Conscription & 2 NZEF

Following the outbreak of the Second World War in September 1939, the New Zealand government authorised the formation of 2 NZEF (the Second NZ Expeditionary Force) for service abroad.  Following consultation with the British government, it was decided that the main New Zealand contribution to the war effort would be in the form of an infantry division, the 2nd NZ Division, under the command of Major General Bernard Freyberg.  The new Division, comprising three Brigades, would require nine battalions of infantry.  Several infantry battalions were formed from 1939 to 1940 with New Zealand volunteers and when ready, would be transported by sea in three Echelons (contingents, tranches etc) of men, equipment and supporting arms, to their destination.  

The Labour Party (government) had traditionally opposed conscription on the grounds that volunteer forces would be able to cope with all contingencies.  Several Labour politicians who had been imprisoned for anti-conscription activities in the First World War were in cabinet when New Zealand entered the Second World War in 1939.  As in that earlier war, volunteer numbers proved insufficient for the full nine battalions.  This, together with the Allied disasters of May 1940** led the government reluctantly to re-introduce Conscription in June 1940 by the National Service Emergency Regulations.

All able bodied men aged between 19 and 45 became liable to be called up by ballot.  Prior to this, eligible men who  had volunteered for service were able to submit a preference of which arm of the service the wished to join, e.g. to serve in either the Navy, Army or Air Force.  Once conscription was imposed volunteering for Army service ceased from 22 July 1940, although entry to the Navy and Air Force remained voluntary until 1941.  With effect from 31 July 1941, all married men in unreserved occupations were called up for military service.  From January 1942 workers could be man-powered or directed to essential industries within New Zealand.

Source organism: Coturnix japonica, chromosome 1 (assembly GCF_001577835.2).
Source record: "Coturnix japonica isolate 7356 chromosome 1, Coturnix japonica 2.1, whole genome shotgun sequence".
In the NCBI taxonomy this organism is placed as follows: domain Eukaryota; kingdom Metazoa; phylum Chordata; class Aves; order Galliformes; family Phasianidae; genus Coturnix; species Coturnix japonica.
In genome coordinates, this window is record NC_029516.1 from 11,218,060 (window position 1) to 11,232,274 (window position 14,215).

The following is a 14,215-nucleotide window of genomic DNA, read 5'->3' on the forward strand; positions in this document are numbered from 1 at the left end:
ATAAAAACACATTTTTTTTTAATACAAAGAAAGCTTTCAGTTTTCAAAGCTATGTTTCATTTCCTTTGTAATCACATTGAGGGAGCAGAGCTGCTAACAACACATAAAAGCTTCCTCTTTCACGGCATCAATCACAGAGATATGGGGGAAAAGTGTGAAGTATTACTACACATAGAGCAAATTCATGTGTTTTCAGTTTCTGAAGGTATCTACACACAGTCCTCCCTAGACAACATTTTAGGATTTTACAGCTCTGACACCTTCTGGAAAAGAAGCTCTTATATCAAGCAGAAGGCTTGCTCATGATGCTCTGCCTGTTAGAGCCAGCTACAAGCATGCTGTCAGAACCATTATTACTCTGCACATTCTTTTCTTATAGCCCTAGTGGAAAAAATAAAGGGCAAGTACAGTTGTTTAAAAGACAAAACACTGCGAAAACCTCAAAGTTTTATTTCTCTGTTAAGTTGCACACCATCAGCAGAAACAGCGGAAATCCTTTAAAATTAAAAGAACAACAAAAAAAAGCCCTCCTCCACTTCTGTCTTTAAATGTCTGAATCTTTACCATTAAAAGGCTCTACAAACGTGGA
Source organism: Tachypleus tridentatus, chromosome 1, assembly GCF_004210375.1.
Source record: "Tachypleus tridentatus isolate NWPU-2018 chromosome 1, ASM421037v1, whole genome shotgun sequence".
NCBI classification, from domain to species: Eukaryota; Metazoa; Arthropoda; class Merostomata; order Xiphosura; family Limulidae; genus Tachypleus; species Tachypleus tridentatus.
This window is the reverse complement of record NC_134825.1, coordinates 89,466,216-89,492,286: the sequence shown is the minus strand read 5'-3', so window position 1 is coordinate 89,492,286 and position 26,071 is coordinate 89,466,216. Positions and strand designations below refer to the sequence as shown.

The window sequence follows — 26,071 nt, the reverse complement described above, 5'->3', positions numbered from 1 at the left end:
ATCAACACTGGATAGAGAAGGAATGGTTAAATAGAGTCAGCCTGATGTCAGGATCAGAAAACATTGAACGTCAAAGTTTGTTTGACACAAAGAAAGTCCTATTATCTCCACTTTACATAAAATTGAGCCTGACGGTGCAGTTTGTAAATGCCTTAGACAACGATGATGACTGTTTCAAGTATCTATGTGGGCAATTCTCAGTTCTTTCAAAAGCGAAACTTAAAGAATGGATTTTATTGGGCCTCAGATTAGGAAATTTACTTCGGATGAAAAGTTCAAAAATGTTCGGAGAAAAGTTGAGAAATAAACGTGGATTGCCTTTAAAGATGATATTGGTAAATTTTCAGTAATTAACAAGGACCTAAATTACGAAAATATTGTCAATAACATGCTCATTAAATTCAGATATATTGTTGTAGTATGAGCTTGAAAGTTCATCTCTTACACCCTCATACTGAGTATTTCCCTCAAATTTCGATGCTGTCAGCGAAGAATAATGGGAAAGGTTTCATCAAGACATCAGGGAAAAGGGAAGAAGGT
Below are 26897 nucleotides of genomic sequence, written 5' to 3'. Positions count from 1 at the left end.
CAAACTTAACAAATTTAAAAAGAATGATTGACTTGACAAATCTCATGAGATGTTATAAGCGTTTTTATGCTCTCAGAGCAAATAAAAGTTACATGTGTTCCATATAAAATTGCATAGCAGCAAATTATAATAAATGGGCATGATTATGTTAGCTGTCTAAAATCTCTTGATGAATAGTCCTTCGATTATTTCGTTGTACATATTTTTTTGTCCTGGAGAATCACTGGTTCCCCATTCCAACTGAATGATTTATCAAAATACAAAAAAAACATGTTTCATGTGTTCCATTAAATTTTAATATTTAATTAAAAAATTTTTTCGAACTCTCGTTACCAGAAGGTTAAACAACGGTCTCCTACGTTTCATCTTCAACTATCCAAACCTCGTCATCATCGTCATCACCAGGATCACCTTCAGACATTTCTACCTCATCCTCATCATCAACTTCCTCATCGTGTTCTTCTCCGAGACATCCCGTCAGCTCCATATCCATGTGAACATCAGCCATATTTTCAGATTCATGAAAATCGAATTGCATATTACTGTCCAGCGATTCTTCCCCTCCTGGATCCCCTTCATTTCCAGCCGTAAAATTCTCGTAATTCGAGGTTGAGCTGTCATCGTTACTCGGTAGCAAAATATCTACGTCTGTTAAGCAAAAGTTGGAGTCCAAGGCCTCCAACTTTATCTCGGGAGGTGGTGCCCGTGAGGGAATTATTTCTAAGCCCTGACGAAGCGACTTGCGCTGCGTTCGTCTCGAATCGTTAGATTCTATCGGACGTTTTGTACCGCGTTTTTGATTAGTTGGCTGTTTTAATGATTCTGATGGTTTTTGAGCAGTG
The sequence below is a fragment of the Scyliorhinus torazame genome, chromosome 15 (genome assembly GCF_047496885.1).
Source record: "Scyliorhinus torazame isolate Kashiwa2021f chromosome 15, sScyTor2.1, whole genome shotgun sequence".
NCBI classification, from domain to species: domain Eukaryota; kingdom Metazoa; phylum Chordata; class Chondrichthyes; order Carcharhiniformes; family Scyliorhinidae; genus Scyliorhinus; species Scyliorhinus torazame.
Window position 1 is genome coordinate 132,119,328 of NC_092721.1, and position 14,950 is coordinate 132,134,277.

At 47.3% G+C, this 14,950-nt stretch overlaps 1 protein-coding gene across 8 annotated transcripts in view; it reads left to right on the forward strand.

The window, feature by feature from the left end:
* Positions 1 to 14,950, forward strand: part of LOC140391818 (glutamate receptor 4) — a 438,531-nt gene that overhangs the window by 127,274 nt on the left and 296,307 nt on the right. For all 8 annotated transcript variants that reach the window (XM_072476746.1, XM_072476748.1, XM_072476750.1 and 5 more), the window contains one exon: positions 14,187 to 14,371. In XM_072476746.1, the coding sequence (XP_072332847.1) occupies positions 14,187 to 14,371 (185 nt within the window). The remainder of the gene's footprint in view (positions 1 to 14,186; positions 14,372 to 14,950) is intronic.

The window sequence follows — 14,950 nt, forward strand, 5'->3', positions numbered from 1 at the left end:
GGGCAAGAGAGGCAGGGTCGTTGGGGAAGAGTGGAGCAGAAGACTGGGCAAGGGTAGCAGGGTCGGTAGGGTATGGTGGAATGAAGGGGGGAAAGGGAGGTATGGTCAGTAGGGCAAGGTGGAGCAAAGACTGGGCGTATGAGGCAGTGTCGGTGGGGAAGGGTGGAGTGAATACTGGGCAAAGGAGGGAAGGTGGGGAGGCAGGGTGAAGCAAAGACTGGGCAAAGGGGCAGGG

Note: **  The Battle of France, a campaign that began on May 10th, 1940, and ended with German forces invading France, Belgium, Luxembourg and the Netherlands, was a major disaster for the Allies who lacked a back-up plan, communicated poorly, and left themselves exposed by leaving gaping holes in their defence.